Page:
- The zone has received almost 1.7 million tonnes. Of that, 496,000 tonnes were delivered over the past week.
- Barley has made up the bulk of receivals.
- Quality has been good, with about 40 per cent of barley making malt grade and about 80 per cent of oat deliveries grading as OAT1.
- Wheat quality has been holding up, but weather impacts on the crop will become clearer as more grain comes into the system.
- Unsettled weather has caused issues for Esperance growers throughout the week, with rain and strong winds slowing down harvest progress on Saturday and Monday.
- The zone has received almost 2 million tonnes. Of that, 467,000 tonnes were delivered over the past week.
- Wednesday was our largest receivals day for the season so far, with more than 100,000 tonnes delivered across the zone, nearing the all-time daily receivals record for the zone.
- Barley is making up a large portion of receivals, particularly in the Lakes region, which is putting some pressure on storage availability.
- Many growers are approaching the harvest finishing line, and good weather forecast over the next week will help progress.
The market retreated this week in line with a weaker CBOT, a strong Australian dollar and a larger than anticipated Australian crop. Additionally, the news yesterday that India could export up to 5 million tonnes this year after winning business to Bangladesh at competitive values has had an impact. As a result, grower prices for APW wheat fell by approximately $10 per tonne to $310-312 per tonne free in store (FIS) Kwinana. This is about a $45-$50 per tonne reduction in prices since the end of October and at these levels, there is only select selling from growers as they look to sell other commodities. Internationally, interest remains across Asia, with several flour mills looking to finalise their 2021 first-quarter demand and look to the second quarter. Feed interest for ASW or lower grades has also been seen as it competes well against corn into the Asian region.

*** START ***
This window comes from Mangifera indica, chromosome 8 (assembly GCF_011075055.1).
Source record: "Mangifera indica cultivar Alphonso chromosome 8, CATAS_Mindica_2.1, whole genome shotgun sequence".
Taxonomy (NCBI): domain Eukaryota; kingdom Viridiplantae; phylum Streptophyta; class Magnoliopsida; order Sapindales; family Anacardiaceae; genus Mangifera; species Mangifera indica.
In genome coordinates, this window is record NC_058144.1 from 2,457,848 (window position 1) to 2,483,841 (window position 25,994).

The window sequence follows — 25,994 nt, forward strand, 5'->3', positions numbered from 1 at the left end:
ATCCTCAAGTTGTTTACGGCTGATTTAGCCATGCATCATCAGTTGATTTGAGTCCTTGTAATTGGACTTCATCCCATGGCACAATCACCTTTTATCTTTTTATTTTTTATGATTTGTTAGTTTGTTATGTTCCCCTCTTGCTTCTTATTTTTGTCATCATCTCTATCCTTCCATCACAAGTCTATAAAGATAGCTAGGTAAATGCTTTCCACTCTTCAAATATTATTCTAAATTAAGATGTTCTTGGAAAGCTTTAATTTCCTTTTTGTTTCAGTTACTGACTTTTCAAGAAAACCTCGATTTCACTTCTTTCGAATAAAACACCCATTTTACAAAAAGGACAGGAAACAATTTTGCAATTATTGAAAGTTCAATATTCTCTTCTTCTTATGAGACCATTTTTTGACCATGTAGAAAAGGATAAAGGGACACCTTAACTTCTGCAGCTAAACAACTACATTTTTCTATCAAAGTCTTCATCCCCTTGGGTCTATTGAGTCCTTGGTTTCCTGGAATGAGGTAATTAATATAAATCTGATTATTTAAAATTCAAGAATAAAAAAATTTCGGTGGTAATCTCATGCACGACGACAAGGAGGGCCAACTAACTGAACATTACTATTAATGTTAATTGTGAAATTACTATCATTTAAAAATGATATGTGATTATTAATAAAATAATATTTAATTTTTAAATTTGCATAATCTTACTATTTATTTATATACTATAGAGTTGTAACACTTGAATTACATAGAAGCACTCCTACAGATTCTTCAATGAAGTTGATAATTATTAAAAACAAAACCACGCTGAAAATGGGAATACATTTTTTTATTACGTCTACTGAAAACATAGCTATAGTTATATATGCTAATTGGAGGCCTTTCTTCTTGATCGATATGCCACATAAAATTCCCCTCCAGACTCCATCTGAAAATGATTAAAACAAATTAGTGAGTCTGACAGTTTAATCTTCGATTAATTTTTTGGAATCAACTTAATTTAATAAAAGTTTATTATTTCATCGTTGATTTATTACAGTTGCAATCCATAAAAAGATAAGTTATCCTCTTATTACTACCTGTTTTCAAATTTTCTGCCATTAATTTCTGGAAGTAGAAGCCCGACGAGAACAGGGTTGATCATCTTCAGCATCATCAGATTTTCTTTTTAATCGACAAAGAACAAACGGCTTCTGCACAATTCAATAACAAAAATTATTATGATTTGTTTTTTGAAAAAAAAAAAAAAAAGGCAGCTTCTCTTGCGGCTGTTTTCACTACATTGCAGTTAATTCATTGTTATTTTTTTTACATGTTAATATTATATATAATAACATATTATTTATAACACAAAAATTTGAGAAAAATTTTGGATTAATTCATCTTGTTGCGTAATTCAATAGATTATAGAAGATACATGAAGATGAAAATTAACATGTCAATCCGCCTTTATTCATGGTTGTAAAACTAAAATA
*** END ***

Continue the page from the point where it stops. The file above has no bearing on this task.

Barley prices also retreated over the past week, with grower prices down $8-10 per tonne to $255-260 per tonne FIS Kwinana. Growers have continued to sell barley straight off the harvester, with some players still having shorts to fill. Australian feed barley has ongoing interest both from the Middle East and Asia at current prices, which is required to move the record large Australian barley crop, which is now expected to exceed 13 million tonnes.
The canola market drifted lower this week to $635 per tonne FIS Kwinana with the trade covering shorts and uncertainty surrounding future European demand continuing, as COVID-19 potentially slows biodiesel demand. Growers appear well sold, as attractive prices have encouraged them to forward sell throughout the season, with the remaining tonnes sold at harvest. The canola harvest is almost complete.
Oat prices have been under pressure with grower prices now in the $270-280 per tonne FIS Kwinana, down approximately $8-10 per tonne. A stronger Australian dollar combined with competition from eastern Australia has contributed to lower values.